Momentum. It's a precious commodity, especially to a new business trying to reach the ultimate quantifiable measure of success: profitability.
Precious, and not easy to sustain. So from time to time, I'll be providing momentum updates on start-ups I have previously written about. For all of you trying to keep a new business going, consider this inspiration to keep at it.
When I wrote a year ago about this Wilmington-based car-wrapping media company trying to upend the way that businesses market to consumers, it had just surpassed in the first month of 2016 its total revenue of $210,000 for 2015.
The latter was the first year founders Mac Nagaswami and Greg Star, both in their mid-20s and then-recent graduates of the University of Delaware, could devote themselves full time to the business Nagaswami started in 2013, when he was still in school.
While not providing specifics on Carvertise's total revenue for 2016, Nagaswami said it "was five times what it was in 2015." That would put the total over $1 million. The company, recently profitable, projects 2017 revenue to be "at least two to three times what we did in 2016," he said.
He attributed the growth to identifying niche industries that have proved most receptive to an advertising alternative to billboards, radio spots, newspapers, and social media: higher education, health care, and government.
"We're able to target spaces where other mediums can't reach," Nagaswami said of Carvertise's fleet — the private cars of ordinary people, who get paid a flat rate of $100 a month for their normal driving, albeit with their vehicles custom-wrapped.
In addition to having their marketing messages rolling through neighborhood streets and parked in shopping center lots and office complexes, Carvertise clients get technology-based return-on-investment feedback. Global positioning systems installed in each Carvertise driver's vehicle, overlaid with data on traffic counts, the rate of speed of that traffic, and population density in the areas where the drivers are traveling, give clients an idea of how many people actually saw their advertising.
A goal for 2017 is to serve national companies. Carvertise took on its first multimarket campaign last fall, helping Amazon recruit warehouse workers for the holiday season in Harrisburg; Dover, Del.; Cincinnati; Indianapolis; Minneapolis; and Louisville, Ky.
Also this year, Nagaswami wants to add branches of the military to his client base. Ideally, he said, he would be able to recruit veterans to drive cars wrapped with messages promoting employment and other support programs for veterans.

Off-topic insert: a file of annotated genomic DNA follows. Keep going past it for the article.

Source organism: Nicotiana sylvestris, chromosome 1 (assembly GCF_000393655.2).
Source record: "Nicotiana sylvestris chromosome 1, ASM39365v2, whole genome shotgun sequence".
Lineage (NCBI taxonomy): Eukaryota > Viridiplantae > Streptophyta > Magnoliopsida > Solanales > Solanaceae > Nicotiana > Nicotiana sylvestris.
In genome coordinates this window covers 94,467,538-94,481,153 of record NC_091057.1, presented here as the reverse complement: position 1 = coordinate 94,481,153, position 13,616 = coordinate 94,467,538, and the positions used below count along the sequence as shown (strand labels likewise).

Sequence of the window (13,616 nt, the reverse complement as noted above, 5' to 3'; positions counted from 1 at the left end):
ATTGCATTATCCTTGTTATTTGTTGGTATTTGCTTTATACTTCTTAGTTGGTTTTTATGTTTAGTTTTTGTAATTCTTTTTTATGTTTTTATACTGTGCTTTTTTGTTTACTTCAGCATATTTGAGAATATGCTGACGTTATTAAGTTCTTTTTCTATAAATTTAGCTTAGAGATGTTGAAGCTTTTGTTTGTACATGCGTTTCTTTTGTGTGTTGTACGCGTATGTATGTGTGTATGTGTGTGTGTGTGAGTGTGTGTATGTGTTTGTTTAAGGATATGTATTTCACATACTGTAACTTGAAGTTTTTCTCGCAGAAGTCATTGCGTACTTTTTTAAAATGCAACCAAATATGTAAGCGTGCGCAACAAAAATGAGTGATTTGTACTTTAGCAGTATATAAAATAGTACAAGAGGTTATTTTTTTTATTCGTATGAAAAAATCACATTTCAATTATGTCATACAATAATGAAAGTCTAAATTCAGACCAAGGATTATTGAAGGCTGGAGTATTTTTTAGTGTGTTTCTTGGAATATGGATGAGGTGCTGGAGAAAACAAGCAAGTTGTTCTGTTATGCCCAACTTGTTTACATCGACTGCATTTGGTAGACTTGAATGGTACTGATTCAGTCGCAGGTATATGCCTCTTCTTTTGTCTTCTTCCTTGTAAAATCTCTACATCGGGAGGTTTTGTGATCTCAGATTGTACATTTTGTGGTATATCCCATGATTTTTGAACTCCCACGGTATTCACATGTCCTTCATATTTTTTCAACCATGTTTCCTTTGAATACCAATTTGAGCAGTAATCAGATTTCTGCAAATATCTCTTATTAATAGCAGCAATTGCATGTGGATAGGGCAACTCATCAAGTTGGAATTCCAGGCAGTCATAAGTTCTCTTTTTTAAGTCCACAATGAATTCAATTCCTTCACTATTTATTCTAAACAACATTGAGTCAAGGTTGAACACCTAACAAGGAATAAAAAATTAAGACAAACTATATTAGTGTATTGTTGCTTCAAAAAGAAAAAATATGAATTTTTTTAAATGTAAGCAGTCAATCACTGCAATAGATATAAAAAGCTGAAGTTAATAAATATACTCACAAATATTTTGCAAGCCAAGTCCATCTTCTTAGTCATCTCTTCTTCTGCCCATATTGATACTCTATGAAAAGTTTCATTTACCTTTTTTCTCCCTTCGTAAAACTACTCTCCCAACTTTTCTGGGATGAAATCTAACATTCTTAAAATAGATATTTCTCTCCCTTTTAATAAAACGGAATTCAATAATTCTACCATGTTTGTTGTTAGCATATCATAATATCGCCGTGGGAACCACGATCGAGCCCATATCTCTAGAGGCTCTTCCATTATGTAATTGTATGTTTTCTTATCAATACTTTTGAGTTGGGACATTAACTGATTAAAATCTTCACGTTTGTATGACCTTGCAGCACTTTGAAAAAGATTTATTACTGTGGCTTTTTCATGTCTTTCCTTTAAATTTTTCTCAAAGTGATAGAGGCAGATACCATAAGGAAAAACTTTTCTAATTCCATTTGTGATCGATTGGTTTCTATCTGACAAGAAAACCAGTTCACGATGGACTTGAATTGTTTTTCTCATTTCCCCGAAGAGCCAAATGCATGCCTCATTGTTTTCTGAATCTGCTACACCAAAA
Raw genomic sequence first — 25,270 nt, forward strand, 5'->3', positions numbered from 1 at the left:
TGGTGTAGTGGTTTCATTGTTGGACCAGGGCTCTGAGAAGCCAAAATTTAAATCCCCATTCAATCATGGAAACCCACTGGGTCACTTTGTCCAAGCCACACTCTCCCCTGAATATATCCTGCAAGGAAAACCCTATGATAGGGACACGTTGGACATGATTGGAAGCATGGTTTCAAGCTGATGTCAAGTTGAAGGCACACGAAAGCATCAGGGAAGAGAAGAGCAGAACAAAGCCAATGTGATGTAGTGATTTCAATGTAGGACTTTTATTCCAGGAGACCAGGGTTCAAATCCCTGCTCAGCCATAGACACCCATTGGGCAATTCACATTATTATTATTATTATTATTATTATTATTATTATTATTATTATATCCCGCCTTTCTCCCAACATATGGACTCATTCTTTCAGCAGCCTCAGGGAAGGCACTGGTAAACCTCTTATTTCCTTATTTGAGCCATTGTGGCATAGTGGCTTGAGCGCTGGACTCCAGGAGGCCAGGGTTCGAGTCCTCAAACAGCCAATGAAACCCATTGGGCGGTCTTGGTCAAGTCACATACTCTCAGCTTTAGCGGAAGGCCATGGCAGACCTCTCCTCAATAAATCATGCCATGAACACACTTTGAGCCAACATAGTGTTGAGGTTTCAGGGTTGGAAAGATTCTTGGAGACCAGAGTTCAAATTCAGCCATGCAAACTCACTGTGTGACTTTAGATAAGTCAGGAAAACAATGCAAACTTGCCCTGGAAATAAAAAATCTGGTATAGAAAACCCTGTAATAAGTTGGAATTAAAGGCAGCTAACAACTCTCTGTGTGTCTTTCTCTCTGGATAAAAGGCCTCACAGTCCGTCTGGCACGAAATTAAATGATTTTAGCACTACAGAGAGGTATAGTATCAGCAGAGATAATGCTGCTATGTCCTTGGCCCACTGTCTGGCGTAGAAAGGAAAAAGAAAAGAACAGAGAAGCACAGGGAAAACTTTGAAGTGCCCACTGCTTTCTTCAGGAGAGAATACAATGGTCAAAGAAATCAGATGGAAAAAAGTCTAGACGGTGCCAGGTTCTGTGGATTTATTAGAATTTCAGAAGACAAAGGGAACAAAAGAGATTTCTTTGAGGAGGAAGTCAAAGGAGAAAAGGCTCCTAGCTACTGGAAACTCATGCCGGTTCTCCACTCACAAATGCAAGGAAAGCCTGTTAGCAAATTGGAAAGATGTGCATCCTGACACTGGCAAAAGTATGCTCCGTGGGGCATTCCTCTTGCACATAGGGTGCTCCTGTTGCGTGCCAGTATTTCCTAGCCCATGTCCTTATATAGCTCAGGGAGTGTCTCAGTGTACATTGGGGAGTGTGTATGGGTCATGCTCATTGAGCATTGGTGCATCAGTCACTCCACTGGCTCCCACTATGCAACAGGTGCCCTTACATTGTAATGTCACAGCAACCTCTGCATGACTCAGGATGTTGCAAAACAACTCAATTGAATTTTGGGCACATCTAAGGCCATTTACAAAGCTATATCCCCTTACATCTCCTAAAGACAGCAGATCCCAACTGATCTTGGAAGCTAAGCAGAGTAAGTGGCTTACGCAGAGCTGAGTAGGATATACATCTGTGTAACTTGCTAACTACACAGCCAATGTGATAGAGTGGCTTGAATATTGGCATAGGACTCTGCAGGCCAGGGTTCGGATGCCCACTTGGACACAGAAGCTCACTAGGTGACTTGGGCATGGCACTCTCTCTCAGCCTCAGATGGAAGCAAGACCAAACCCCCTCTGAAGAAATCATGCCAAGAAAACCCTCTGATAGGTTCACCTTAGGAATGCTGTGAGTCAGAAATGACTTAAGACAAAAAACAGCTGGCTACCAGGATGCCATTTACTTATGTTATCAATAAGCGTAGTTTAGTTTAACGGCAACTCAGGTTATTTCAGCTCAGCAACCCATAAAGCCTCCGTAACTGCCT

With visions of aluminum-wrapped cars resembling bags of potato chips and chocolate kisses, Nagaswami said Herr's and Hershey Co. also are on his client get list.
Helping Carvertise's bottom line was a decision last year to bring printing in-house, enabling the company to offer a full vehicle wrap for less — $400 to $700 a car a month, depending on the length of a marketing campaign, Nagaswami said. For distant jobs, Carvertise prints all materials and ships them to a partner-installer in a campaign's target market.
The company of nine full-time employees plans to hire four or five more this year, with growth funded through operations.
Nagaswami's biggest disappointment? "How hard it has been to work with ad agencies, to work with media-buying companies. ... They have their relationships with their radio account executives and billboard guy and newspaper guy and digital guy. They don't want to break that status quo."
On Christmas Day, I brought you the story of a student entrepreneur from the prestigious Hill School in Pottstown who was awaiting word Jan. 5 that could be huge for his budding app business, MeetHere.
Manshu Sharma, 17, of Collegeville, didn't hear what he had hoped to. But there's a happy ending, anyway.
To recap: Last year, MeetHere was designated one of the world's 10 "hottest start-ups," the only U.S. finalist in a CNBC pitch contest. It pit Sharma's company (cofounded with three other high school students from Texas, California, and Florida he met at a summer camp at the University of Pennsylvania) against 1,017 businesses from 101 countries. The winner would get an all-expenses-paid trip to Johannesburg, South Africa, in March to make a presentation to the Global Entrepreneurship Congress.
An email arrived saying MeetHere had not won yet was offered "the chance to take the stage at the Global Entrepreneurship Congress ... to help you promote your start-up in front of an international delegation of 5,000 start-up peers, investors and others."
Sharma's parents have agreed to pay for his airfare and hotel, so the Hill School senior will be spending spring break in Johannesburg to, as he put it, "get an experience of a lifetime and learn how to run a business from people who have been doing this a lot longer ... and are not high school students."